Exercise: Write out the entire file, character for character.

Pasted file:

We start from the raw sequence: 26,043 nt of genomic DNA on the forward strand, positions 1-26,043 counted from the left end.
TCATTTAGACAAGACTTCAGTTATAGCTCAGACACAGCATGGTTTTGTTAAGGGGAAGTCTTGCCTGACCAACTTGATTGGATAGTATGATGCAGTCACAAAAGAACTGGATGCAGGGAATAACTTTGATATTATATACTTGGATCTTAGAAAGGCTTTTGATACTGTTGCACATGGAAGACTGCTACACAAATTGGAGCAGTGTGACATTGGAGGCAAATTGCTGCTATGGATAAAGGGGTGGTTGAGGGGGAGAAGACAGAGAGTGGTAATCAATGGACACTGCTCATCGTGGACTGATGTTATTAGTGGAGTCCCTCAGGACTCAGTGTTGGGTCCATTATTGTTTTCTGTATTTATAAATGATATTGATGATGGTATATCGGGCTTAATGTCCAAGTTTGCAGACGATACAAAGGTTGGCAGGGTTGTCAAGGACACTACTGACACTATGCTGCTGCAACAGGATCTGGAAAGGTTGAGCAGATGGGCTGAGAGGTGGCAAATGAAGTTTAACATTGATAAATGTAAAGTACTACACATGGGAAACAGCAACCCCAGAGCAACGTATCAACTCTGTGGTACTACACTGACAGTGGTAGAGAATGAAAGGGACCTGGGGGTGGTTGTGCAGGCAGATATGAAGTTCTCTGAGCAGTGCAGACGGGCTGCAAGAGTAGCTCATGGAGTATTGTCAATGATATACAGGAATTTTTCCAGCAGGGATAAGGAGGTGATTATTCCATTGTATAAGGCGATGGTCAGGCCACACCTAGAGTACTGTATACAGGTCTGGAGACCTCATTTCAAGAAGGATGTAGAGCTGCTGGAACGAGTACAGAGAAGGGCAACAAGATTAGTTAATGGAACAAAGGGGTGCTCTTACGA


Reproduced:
We start from the raw sequence: 26,043 nt of genomic DNA on the forward strand, positions 1-26,043 counted from the left end.
TCATTTAGACAAGACTTCAGTTATAGCTCAGACACAGCATGGTTTTGTTAAGGGGAAGTCTTGCCTGACCAACTTGATTGGATAGTATGATGCAGTCACAAAAGAACTGGATGCAGGGAATAACTTTGATATTATATACTTGGATCTTAGAAAGGCTTTTGATACTGTTGCACATGGAAGACTGCTACACAAATTGGAGCAGTGTGACATTGGAGGCAAATTGCTGCTATGGATAAAGGGGTGGTTGAGGGGGAGAAGACAGAGAGTGGTAATCAATGGACACTGCTCATCGTGGACTGATGTTATTAGTGGAGTCCCTCAGGACTCAGTGTTGGGTCCATTATTGTTTTCTGTATTTATAAATGATATTGATGATGGTATATCGGGCTTAATGTCCAAGTTTGCAGACGATACAAAGGTTGGCAGGGTTGTCAAGGACACTACTGACACTATGCTGCTGCAACAGGATCTGGAAAGGTTGAGCAGATGGGCTGAGAGGTGGCAAATGAAGTTTAACATTGATAAATGTAAAGTACTACACATGGGAAACAGCAACCCCAGAGCAACGTATCAACTCTGTGGTACTACACTGACAGTGGTAGAGAATGAAAGGGACCTGGGGGTGGTTGTGCAGGCAGATATGAAGTTCTCTGAGCAGTGCAGACGGGCTGCAAGAGTAGCTCATGGAGTATTGTCAATGATATACAGGAATTTTTCCAGCAGGGATAAGGAGGTGATTATTCCATTGTATAAGGCGATGGTCAGGCCACACCTAGAGTACTGTATACAGGTCTGGAGACCTCATTTCAAGAAGGATGTAGAGCTGCTGGAACGAGTACAGAGAAGGGCAACAAGATTAGTTAATGGAACAAAGGGGTGCTCTTACGA